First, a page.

It took less than 18 hours for the fallout to begin from the Unicoi County Commission’s vote to increase county employees’ family insurance premiums to $873 a month.

Sgt. Chris Boings and Deputy William Laws — two of nine sheriff’s deputies who indicated they would leave leave the Sheriff’s Department if the increase became final — gave their notices to Sheriff Mike Hensley on Friday.

On Thursday night, commission approved a 2015-2016 operating budget that omits all county funding for family insurance,.

Hensley said both officers and several others among the approximately one-third of his department’s patrol and investigative divisions who can no longer afford insurance coverage for their families have inquired about employment with Washington County Sheriff’s Department.

Hensley said, as a professional courtesy, Washington County Sheriff Ed Graybeal informed him he plans to hire two and will consider employing other Unicoi County deputies. On Friday he gave Graybeal “the green light to hire them.”

“Normally a sheriff would not do that. I hate to lose these experienced officers. But I understand their predicament,” Hensley said.

Goins is a 15-year veteran of the department and supervisor of patrol in the town of Unicoi. Laws is a two-year veteran of the department with bachelor’s degree in criminal justice who Hensley described as “a prime candidate” for any police force, with approximately $10,000 worth of police academy and field training paid for by Unicoi County.

Chief Deputy Frank Rogers said that, like himself, Goins and Laws have wives and children in need of health insurance that they can no longer afford to provide through the employee benefit package provided by Unicoi County.

While the county has not paid 100 percent of its employees’ family insurance premiums as the commission has indicated, Rogers said the percentage of the premium previously paid by the county was the primary reason most of the sheriff’s department employees with families chose to work there.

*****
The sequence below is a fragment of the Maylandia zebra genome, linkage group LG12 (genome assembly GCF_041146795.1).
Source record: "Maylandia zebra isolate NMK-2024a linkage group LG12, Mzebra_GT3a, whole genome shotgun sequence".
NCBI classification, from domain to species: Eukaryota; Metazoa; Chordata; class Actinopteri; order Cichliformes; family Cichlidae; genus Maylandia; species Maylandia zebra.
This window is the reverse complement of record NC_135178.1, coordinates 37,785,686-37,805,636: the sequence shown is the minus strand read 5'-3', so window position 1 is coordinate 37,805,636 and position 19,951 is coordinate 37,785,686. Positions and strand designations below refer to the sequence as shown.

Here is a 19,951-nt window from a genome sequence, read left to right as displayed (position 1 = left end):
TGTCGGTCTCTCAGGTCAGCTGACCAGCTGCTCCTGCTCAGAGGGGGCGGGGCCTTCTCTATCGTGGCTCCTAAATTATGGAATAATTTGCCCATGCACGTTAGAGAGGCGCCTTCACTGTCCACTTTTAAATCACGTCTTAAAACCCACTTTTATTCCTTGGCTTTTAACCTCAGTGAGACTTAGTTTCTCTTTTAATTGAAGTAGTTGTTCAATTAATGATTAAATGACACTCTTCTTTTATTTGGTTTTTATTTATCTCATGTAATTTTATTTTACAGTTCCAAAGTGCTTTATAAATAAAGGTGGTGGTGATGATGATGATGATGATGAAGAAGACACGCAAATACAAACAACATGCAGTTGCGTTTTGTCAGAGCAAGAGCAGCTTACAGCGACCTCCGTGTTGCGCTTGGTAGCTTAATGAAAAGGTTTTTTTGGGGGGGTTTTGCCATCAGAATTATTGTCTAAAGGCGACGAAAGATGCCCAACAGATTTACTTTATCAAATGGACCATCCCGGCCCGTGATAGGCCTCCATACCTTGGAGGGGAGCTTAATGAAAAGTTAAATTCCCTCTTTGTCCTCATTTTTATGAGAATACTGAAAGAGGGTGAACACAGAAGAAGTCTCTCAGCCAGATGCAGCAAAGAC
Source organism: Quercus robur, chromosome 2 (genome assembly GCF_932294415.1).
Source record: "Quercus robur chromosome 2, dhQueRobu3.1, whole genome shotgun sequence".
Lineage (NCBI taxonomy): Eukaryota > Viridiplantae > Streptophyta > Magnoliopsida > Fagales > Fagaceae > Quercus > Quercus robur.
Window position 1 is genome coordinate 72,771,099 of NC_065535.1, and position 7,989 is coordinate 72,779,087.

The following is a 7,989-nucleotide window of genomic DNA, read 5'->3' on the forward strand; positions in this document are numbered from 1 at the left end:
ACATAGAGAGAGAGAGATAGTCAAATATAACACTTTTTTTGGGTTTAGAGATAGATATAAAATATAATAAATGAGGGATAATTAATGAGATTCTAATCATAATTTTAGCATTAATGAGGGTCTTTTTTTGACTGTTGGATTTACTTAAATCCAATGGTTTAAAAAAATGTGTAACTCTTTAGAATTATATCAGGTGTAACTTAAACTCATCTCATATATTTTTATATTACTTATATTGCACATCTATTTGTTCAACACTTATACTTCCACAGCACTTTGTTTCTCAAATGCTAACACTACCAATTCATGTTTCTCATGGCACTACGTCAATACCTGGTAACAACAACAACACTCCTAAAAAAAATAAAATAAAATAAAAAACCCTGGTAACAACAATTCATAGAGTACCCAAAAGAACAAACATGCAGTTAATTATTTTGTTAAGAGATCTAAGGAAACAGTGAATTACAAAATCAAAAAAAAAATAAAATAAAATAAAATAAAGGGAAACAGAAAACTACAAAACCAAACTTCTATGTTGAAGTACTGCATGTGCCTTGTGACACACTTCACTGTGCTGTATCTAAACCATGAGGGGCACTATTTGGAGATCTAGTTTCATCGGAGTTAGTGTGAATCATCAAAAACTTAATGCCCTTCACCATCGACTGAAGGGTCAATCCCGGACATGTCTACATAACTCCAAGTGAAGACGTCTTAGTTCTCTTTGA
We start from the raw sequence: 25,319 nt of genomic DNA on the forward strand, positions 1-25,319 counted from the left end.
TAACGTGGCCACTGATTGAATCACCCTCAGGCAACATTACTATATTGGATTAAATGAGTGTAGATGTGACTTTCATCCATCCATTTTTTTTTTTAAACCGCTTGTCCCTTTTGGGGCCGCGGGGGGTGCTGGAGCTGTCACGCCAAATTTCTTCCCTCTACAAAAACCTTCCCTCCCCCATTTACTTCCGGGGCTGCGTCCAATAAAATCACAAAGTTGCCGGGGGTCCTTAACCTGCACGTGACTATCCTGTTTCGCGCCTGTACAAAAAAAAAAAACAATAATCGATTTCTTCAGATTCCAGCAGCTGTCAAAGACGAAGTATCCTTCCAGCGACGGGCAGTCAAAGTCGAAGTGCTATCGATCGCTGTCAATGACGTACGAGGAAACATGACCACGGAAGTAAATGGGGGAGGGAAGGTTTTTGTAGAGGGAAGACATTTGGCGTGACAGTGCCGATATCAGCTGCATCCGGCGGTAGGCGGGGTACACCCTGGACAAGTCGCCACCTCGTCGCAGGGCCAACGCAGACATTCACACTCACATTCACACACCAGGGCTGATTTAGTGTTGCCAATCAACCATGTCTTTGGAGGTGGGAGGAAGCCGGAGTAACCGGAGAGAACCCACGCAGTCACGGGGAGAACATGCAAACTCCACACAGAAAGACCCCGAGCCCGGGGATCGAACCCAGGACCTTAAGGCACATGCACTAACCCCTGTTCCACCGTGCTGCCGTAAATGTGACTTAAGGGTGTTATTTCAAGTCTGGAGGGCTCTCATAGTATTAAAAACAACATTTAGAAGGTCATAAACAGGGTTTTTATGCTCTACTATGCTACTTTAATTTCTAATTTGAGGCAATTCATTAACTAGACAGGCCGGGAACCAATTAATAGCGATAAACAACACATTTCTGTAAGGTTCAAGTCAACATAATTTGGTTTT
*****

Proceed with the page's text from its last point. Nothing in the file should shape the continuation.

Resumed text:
“It’s the only incentive they have,” Rogers said. “We have no step increases. All deputies make the same no matter how long they’ve been here.”

As is, Rogers said, county employees pay about $270 a month for low deductible family insurance compared to the $873 month premium for low deductible and $571 monthly premium for a high deductible that take effect Sept. 1. 

The first of several Unicoi County officers to speak at Thursday’s commission meeting, Rogers said the commission’s June 22 vote to leave the insurance premiums as is and their subsequent July 28 vote to increase the premiums was dishonest and caused county employees to lose trust in the commission.

He said the June 22 vote came within a week of county employees’ annual health insurance enrollment and caused employees to make life-altering decisions based on a falsehood.

“They lied. And and they need to be called out,” Rogers said.

Deputy Jacob Marshall said with a current take-home pay of $1,688 a month, a wife and a baby on the way, the new premiums will reduce his net monthly income to just over $800, leaving him no option but to find other employment.

“I’ve got to do something to get health insurance,” Marshall said. “My wife’s a nurse and we hope we can get the baby on her insurance, if they don’t consider her pregnancy a pre-existing condition.

“I understand insurance is expensive but this was given to us as a raise when we had not had a raise in sometime.”

Deputy Nick Hughes, the department’s agent on the First Judicial District Drug Task Force, said he does not want to leave the department, but has no other choice. “I’ve got a wife and a son I am adopting and they are my responsibility,” he said.

With the loss of officers like Hughes and Marshall who have received special training and certification in drug investigations, Hensley said the county will lose thousands of dollars invested in their training as well as years of experience on which “you can not put a price.”

For the newly hired officer that will replace them, Hensley estimated the expense of Civil Service testing, medical and psychological examinations, academy and field training, gear, transportation and salaries at $10,000 each. “If I lose five officers, that’s $50,000,“ he said. The loss of nine officers will be close to $100,000.

”The bottom line is it would have been cheaper to give them insurance than to lose them,“ Hensley said. ”I hate it. It’s a bad situation but it’s out of my hands.“

Email Sue Guinn Legg at [email protected]. Follow her on Twitter @sueleggjcpress. Like her on Facebook at facebook.com/sueleggjcpress.